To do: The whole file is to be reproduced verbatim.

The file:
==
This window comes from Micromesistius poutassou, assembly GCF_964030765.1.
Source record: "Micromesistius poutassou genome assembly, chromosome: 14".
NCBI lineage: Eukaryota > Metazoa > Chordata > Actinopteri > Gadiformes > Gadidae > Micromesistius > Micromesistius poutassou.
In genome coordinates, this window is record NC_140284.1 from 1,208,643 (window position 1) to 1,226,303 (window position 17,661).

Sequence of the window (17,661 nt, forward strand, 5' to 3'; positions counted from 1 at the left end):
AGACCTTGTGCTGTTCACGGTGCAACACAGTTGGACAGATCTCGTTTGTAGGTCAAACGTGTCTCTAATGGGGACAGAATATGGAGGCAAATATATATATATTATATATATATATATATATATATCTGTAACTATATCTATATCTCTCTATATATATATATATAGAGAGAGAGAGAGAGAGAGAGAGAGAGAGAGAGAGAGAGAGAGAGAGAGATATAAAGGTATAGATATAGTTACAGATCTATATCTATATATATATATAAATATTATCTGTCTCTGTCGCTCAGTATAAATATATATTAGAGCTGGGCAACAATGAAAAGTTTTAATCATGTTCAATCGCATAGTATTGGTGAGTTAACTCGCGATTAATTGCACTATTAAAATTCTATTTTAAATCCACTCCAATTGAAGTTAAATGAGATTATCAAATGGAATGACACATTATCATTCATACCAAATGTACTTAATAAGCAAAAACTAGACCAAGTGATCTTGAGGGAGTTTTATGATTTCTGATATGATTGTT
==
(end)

This window comes from Micromesistius poutassou, assembly GCF_964030765.1.
Source record: "Micromesistius poutassou genome assembly, chromosome: 14".
NCBI lineage: Eukaryota > Metazoa > Chordata > Actinopteri > Gadiformes > Gadidae > Micromesistius > Micromesistius poutassou.
In genome coordinates, this window is record NC_140284.1 from 1,208,643 (window position 1) to 1,226,303 (window position 17,661).

Sequence of the window (17,661 nt, forward strand, 5' to 3'; positions counted from 1 at the left end):
AGACCTTGTGCTGTTCACGGTGCAACACAGTTGGACAGATCTCGTTTGTAGGTCAAACGTGTCTCTAATGGGGACAGAATATGGAGGCAAATATATATATATTATATATATATATATATATATATCTGTAACTATATCTATATCTCTCTATATATATATATATAGAGAGAGAGAGAGAGAGAGAGAGAGAGAGAGAGAGAGAGAGAGAGAGAGATATAAAGGTATAGATATAGTTACAGATCTATATCTATATATATATATAAATATTATCTGTCTCTGTCGCTCAGTATAAATATATATTAGAGCTGGGCAACAATGAAAAGTTTTAATCATGTTCAATCGCATAGTATTGGTGAGTTAACTCGCGATTAATTGCACTATTAAAATTCTATTTTAAATCCACTCCAATTGAAGTTAAATGAGATTATCAAATGGAATGACACATTATCATTCATACCAAATGTACTTAATAAGCAAAAACTAGACCAAGTGATCTTGAGGGAGTTTTATGATTTCTGATATGATTGTT